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What It Means to Listen to a Donor

listen.jpgIt has been said over and over that listening to donors is essential. When people feel heard, they feel connected. And when they feel connected, they give. Here are some of the elements of good listening.

Listen Patiently.

Every individual is unique. No two families handle their money in the same way. I have been in the fundraising business for 30 years, and I am still surprised by the direction a conversation about a donor’s commitment can go. If you are really listening, you are trying to understand, not just waiting till it’s your turn to talk.

Listen with Courage.

If you are intimidated by a donor, it’s hard to breathe, and listening without breathing is a trick no one has mastered yet. Ask yourself before the meeting what’s the worst that could happen. Remind yourself that you and the donor are on the same team. Ask yourself: why does this person make me nervous?

Invite Colleagues to Listen with You.

In some organizations, relationships with top donors are the purview of very special staff or board members. Yes, you want to be judicious about having too many people representing the organization. But two or three people connected to the donor makes the relationship richer and more secure.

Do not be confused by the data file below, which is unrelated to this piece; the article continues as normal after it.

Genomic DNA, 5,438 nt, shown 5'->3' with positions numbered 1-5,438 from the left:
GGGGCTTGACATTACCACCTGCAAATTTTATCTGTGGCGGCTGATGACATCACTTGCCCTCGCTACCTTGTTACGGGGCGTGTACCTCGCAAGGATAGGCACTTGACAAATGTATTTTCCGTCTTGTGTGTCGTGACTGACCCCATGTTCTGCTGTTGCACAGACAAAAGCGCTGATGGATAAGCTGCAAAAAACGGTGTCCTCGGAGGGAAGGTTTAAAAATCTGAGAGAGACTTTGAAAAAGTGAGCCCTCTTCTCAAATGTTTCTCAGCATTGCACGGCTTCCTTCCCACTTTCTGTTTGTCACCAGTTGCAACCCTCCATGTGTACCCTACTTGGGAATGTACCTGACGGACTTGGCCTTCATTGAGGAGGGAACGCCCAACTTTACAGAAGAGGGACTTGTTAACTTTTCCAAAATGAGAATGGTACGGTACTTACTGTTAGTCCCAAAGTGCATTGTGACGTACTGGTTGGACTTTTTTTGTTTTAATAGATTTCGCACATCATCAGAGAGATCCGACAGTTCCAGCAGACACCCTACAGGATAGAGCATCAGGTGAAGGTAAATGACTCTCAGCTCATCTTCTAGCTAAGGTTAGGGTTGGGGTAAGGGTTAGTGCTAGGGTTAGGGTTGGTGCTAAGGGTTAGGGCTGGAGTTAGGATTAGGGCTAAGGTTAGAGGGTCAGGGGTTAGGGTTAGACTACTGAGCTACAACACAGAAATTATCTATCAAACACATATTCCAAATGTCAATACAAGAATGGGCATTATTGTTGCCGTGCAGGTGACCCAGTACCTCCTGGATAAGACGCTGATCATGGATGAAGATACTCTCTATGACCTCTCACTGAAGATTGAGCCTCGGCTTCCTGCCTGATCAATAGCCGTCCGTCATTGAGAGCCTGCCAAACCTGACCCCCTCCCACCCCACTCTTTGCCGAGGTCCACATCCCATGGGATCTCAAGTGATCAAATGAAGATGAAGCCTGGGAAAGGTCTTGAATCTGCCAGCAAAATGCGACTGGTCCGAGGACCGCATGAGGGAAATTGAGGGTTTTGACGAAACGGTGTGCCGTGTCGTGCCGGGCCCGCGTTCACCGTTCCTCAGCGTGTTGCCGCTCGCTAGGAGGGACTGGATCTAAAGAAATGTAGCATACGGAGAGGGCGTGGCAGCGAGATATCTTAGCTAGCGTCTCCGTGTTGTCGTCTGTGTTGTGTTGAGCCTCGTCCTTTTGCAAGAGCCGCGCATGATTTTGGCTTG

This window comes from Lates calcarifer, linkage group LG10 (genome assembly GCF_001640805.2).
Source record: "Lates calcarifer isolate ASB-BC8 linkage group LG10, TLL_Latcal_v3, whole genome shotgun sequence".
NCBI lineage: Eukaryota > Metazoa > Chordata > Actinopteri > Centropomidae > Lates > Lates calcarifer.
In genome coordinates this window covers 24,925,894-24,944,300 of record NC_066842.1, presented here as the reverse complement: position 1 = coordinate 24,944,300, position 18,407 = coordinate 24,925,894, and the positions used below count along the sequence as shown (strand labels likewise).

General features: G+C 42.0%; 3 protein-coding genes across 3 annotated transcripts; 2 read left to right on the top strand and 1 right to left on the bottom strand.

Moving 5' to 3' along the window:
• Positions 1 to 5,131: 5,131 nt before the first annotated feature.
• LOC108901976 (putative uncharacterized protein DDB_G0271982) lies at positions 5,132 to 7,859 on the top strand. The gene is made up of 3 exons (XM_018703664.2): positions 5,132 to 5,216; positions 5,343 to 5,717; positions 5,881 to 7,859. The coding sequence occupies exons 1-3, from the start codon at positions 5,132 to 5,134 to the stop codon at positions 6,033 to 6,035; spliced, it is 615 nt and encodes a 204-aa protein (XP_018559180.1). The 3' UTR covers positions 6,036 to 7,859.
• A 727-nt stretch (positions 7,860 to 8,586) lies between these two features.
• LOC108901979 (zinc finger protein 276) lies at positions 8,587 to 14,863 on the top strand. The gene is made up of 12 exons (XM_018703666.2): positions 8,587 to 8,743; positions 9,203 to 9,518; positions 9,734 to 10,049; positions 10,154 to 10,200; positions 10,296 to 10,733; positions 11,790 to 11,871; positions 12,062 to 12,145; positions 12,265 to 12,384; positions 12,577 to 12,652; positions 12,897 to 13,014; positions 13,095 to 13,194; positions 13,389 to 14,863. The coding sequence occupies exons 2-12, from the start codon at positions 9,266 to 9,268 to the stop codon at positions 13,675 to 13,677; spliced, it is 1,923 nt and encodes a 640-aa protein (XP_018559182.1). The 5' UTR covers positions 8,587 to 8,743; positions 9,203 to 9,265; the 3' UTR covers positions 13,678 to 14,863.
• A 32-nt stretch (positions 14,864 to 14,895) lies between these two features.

Listen with Intuition.

Most donors don’t spend a lot of time thinking about your organization. So when they make a suggestion, it might not be the most carefully crafted. Can you hear the intention behind the comment? Can you hear the congruity between the donor’s aspirations and your organization’s?

Listen for Signals about Trust.

Trust is the lubricant that keeps the engine of philanthropy humming. A donor will only give a gift if he or she believes it will be used for the intended purpose. One of the most important elements of your job as a fundraiser is to understand the donor’s level of trust, and how to enhance it.

As you listen to a donor, the story of his or her convictions will become clear. Is your organization the conduit that turns those convictions into reality? If you listen carefully enough to answer a robust and detailed “yes,” then you, the donor, and the organization will all benefit. Here are some questions that will move the relationship in the right direction:

  • How did you first become connected to this organization?
  • How did you come to care about this cause?
  • How did you first decide to give away money?
  • How do you like to be treated by the organizations you are connected to?
  • Have you had experiences as a philanthropist that have been especially fulfilling?

psj-headshot-150x150.jpgThe preceding is a guest post by Paul Jolly, founder of Jump Start Growth, Inc., and, as of March, major gifts officer for Earthworks. His clients include advocacy and religious organizations, social services, community arts, and education nonprofits.

Topics: Communications Donor Relations Donors Listen